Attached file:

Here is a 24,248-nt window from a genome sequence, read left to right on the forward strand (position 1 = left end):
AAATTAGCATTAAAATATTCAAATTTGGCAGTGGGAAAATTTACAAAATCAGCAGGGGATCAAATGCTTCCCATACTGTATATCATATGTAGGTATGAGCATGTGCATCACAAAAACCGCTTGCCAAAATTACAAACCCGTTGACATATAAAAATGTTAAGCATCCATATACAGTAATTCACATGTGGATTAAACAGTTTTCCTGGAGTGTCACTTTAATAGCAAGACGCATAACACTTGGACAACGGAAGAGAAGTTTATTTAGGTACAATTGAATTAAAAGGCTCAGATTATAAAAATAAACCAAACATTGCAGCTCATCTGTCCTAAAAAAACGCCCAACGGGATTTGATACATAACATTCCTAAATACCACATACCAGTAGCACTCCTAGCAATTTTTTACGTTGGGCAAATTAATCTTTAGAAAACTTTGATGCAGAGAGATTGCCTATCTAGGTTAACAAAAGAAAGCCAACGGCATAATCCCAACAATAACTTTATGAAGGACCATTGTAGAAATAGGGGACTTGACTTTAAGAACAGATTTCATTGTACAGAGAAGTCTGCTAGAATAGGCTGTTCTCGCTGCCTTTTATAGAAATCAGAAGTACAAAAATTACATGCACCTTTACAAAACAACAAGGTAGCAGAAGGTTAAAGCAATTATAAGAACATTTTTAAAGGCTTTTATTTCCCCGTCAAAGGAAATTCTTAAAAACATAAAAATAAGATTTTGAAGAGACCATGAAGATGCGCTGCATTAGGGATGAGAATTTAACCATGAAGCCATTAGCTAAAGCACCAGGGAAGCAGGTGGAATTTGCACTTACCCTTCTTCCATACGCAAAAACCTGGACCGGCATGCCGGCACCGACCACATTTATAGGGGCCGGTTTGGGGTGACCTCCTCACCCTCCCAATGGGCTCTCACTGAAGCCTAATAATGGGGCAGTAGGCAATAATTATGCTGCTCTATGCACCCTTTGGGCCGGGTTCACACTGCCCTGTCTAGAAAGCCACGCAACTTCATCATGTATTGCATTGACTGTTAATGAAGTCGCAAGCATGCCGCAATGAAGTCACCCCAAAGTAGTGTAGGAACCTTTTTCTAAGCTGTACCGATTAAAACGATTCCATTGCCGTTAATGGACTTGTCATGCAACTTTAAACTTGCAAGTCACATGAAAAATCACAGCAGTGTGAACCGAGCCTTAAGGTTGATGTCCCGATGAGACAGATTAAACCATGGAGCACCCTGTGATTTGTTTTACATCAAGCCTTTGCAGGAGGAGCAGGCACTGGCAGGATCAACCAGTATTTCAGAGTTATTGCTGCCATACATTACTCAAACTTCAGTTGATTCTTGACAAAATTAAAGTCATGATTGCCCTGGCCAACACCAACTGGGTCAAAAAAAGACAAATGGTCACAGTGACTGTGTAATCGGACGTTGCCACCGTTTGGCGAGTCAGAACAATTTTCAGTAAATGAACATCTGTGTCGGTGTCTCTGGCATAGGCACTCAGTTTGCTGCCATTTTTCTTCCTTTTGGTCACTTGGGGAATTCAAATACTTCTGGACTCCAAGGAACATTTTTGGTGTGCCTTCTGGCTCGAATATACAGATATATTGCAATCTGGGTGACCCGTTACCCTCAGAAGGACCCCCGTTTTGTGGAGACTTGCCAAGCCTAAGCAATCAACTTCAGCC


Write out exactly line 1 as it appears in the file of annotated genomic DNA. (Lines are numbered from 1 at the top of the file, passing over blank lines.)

Here is a 24,248-nt window from a genome sequence, read left to right on the forward strand (position 1 = left end):